The Central Borders Plan did not cover Berwickshire, except for Earlston and Lauder, or Peeblesshire.  In Berwickshire, the population fell by over 3,000 persons to 20,600 in 1971.  It would be 1972 before a draft ‘Rural Policy for Berwickshire’ would set out a more optimistic view of the future for the county than that expressed in the development plan, approved in 1965, and would identify settlements for expansion.  In Peeblesshire, the county population fell from 15,200 in 1951 to 13,700 in 1971.  Tourism was seen as the basis for future economic growth rather than industrial development, and a ‘Plan for Tourist Development Proposals’ was approved in 1969, including proposals for a range of picnic sites and car parks/viewpoints.

The next post will summarise the state of the Region on the eve of local government re-organisation in 1975, when the four counties of Peeblesshire, Selkirkshire, Roxburghshire and Berwickshire, together with a small part of Midlothian (incorporating the Gala Water valley villages of Stow, Fountainhall and Heriot) would be amalgamated to form the Borders Region and the Borders Regional Council would become the unitary planning authority for the whole of the Region.

 

County Planning in the 1940s and 1950s: Peeblesshire County Council

Peeblesshire County Council pre-empted the enactment of the Town and Country Planning (Interim Development) (Scotland) Act 1943 by appointing its first Town Planning Committee in December 1940.  However, this committee undertook little business until September 1942 when consideration was given to the carrying out of a survey of the area in connection with the post-war planning of the county.  Frank Mears, who would produce the Regional Survey and Plan for Central and South-East Scotland, published in 1946, and who was undertaking a survey of Peebles for the town council in connection with its post-war housing scheme, was approached and agreed to undertake a survey of the county.  Work commenced in January 1943; the survey and preliminary town plans were to be completed within one year at a cost of £850.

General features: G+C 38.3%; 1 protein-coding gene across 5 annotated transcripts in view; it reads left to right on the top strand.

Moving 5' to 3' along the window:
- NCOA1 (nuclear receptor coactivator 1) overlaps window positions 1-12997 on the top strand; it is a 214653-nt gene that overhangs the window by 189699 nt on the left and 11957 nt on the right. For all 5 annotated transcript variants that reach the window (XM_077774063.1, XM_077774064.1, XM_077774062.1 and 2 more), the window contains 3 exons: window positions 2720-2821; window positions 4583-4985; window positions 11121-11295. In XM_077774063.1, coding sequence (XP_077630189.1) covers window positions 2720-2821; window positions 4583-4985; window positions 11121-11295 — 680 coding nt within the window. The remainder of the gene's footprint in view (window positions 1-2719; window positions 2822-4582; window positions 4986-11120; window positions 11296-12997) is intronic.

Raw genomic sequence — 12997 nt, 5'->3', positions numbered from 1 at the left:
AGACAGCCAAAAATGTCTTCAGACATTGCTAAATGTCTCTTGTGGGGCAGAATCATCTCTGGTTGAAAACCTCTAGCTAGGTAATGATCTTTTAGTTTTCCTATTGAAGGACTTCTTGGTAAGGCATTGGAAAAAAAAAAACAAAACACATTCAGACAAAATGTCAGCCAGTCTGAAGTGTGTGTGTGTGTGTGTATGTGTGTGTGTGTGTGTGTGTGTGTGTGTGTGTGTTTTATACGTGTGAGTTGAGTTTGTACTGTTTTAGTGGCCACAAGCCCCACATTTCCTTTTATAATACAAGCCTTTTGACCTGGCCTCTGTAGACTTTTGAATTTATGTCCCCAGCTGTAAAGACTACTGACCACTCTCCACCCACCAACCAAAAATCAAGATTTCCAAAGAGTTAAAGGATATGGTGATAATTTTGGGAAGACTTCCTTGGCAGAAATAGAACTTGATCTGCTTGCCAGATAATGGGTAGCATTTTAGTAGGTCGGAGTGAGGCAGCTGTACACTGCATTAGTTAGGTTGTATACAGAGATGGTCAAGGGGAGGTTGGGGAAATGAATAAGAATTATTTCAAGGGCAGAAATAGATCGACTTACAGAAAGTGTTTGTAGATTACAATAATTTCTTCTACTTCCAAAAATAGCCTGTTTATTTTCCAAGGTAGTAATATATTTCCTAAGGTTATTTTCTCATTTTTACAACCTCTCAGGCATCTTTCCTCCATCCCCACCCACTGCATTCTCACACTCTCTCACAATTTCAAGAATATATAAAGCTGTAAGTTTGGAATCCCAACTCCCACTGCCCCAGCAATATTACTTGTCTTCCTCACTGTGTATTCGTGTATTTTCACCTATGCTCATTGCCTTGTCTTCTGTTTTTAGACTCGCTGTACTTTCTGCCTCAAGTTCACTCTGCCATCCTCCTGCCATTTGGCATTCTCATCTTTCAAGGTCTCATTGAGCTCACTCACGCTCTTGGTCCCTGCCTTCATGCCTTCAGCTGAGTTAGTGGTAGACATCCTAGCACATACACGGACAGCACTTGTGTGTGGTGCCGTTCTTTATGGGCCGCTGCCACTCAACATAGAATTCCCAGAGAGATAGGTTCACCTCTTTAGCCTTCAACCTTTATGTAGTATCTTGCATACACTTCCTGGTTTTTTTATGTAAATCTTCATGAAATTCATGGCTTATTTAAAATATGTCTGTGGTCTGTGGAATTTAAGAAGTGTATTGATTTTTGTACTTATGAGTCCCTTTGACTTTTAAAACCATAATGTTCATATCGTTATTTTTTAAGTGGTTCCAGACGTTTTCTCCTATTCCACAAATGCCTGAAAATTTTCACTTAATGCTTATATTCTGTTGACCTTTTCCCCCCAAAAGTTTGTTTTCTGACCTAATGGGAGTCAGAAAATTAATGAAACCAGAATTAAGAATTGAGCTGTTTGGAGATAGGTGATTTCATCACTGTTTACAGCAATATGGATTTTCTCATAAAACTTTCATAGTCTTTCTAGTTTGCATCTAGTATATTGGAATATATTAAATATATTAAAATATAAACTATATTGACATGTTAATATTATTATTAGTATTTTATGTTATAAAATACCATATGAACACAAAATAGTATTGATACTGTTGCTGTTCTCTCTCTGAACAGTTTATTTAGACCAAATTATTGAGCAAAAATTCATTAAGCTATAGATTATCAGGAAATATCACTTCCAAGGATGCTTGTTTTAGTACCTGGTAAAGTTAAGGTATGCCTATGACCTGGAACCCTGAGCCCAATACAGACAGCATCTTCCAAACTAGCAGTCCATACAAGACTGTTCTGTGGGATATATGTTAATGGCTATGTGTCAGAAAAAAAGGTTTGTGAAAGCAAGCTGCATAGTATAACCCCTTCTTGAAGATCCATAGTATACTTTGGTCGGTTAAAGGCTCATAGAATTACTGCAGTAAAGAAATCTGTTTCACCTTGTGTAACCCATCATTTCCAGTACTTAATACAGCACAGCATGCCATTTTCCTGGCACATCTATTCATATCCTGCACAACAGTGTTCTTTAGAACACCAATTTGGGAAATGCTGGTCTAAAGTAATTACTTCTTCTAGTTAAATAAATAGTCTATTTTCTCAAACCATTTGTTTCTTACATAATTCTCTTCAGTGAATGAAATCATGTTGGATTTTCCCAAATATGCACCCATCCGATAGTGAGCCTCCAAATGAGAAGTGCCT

By early 1944, although factual surveys of Peebles, Innerleithen, Walkerburn and other villages had been carried out, considerable dis-satisfaction was being expressed by the Town Planning Committee at the lack of any definite proposals for the county.  A great deal of time had been taken up up-dating the OS base maps and a lack of transport was inhibiting survey work.  In April 1944, Mr. Mottram, the architect carrying out the survey work on behalf of Frank Mears, was provided with a 7hp Austin car and the Regional Petroleum Officer was approached to sanction a supply of petrol!  It would be another year before the survey of the county was completed and preliminary proposals set out for post-war housing in Peebles.

In February 1944, following the coming into effect of the Town and Country Planning (Interim Development) (Scotland) Act 1943, Mr. A Anderson, County Surveyor, was appointed Planning Officer to deal with the expected rush of applications for interim development certificates.  There was a rash of applications for the erection of pre-fabricated houses in Peebles and Innerleithen by the respective town councils.  A preliminary report submitted by Frank Mears at the end of 1944 identified housing and industrial sites in Peebles and Innerleithen.  Kingsmeadows was identified as the area for a major expansion of housing in Peebles.  A report on housing in the landward area to sustain farming after the end of the war identified the requirement for 446 houses to meet the needs of agricultural workers and an ageing population.  Swedish timber houses were erected in a number of locations; Broughton, Skirling, Romanno Bridge, Lamancha and Eddleston.